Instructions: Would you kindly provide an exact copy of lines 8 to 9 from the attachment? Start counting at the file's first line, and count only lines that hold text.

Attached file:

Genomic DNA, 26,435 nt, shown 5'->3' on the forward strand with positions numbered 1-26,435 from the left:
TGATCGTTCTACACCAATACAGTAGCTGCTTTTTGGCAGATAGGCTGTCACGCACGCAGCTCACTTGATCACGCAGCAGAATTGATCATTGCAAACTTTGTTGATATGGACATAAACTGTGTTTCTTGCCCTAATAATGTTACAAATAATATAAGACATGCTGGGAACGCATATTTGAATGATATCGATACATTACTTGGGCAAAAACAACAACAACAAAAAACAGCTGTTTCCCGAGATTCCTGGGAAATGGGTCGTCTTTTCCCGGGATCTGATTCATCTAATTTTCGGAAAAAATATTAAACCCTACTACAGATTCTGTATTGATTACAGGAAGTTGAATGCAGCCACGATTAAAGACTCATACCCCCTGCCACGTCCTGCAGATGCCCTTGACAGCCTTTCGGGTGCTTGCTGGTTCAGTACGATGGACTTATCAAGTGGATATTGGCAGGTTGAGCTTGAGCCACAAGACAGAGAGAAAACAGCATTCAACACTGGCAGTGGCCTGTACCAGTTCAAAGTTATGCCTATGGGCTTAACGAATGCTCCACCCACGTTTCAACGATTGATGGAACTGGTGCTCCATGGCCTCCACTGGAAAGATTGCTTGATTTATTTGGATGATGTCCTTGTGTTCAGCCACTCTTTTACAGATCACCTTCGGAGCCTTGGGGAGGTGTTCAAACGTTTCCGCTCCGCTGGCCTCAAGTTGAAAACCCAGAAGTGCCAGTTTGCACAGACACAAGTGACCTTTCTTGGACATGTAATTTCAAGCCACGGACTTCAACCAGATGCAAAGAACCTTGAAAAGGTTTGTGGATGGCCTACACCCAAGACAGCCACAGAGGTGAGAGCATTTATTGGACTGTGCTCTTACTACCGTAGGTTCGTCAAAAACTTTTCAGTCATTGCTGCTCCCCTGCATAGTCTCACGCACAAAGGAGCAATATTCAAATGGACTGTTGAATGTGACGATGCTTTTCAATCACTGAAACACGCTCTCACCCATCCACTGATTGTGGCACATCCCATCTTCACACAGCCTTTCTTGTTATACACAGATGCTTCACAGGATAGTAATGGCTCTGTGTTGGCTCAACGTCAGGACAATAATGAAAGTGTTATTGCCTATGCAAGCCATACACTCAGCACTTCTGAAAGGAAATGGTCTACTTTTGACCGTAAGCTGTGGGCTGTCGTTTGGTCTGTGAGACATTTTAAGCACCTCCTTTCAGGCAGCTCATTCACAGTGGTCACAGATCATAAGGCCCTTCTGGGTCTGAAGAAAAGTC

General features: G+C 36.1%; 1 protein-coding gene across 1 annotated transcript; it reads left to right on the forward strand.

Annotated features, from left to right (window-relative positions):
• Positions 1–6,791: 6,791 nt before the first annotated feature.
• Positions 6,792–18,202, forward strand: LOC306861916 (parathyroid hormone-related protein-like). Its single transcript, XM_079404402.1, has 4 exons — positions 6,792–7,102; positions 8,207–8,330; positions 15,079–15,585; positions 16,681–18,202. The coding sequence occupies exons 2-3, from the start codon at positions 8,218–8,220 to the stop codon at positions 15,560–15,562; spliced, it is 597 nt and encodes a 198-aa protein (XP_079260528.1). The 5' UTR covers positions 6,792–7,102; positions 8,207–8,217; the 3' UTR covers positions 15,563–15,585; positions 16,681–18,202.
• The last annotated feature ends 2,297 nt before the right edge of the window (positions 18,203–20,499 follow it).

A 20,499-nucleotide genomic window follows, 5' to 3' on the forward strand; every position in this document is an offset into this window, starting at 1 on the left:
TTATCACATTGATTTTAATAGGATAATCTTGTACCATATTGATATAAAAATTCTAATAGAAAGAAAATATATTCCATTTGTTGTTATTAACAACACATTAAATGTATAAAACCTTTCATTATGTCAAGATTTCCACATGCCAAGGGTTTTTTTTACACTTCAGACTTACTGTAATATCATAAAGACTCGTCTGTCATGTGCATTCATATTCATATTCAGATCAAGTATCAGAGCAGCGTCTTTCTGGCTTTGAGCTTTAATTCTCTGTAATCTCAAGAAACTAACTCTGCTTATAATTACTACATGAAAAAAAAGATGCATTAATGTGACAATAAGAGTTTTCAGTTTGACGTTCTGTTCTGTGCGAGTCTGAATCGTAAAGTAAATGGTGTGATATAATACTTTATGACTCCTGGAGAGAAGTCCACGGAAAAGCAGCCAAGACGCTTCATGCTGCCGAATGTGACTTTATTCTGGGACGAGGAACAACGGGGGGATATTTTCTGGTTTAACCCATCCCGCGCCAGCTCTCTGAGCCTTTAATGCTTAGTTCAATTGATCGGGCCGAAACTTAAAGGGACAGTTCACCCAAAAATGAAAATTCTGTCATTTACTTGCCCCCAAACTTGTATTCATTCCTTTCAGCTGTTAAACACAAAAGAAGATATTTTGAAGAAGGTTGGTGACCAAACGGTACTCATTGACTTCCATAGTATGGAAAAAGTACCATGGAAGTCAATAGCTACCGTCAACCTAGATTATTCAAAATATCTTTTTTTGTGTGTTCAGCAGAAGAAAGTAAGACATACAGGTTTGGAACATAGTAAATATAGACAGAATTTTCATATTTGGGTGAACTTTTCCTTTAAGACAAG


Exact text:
A 20,499-nucleotide genomic window follows, 5' to 3' on the forward strand; every position in this document is an offset into this window, starting at 1 on the left:
TTATCACATTGATTTTAATAGGATAATCTTGTACCATATTGATATAAAAATTCTAATAGAAAGAAAATATATTCCATTTGTTGTTATTAACAACACATTAAATGTATAAAACCTTTCATTATGTCAAGATTTCCACATGCCAAGGGTTTTTTTTACACTTCAGACTTACTGTAATATCATAAAGACTCGTCTGTCATGTGCATTCATATTCATATTCAGATCAAGTATCAGAGCAGCGTCTTTCTGGCTTTGAGCTTTAATTCTCTGTAATCTCAAGAAACTAACTCTGCTTATAATTACTACATGAAAAAAAAGATGCATTAATGTGACAATAAGAGTTTTCAGTTTGACGTTCTGTTCTGTGCGAGTCTGAATCGTAAAGTAAATGGTGTGATATAATACTTTATGACTCCTGGAGAGAAGTCCACGGAAAAGCAGCCAAGACGCTTCATGCTGCCGAATGTGACTTTATTCTGGGACGAGGAACAACGGGGGGATATTTTCTGGTTTAACCCATCCCGCGCCAGCTCTCTGAGCCTTTAATGCTTAGTTCAATTGATCGGGCCGAAACTTAAAGGGACAGTTCACCCAAAAATGAAAATTCTGTCATTTACTTGCCCCCAAACTTGTATTCATTCCTTTCAGCTGTTAAACACAAAAGAAGATATTTTGAAGAAGGTTGGTGACCAAACGGTACTCATTGACTTCCATAGTATGGAAAAAGTACCATGGAAGTCAATAGCTACCGTCAACCTAGATTATTCAAAATATCTTTTTTTGTGTGTTCAGCAGAAGAAAGTAAGACATACAGGTTTGGAACATAGTAAATATAGACAGAATTTTCATATTTGGGTGAACTTTTCCTTTAAGACAAG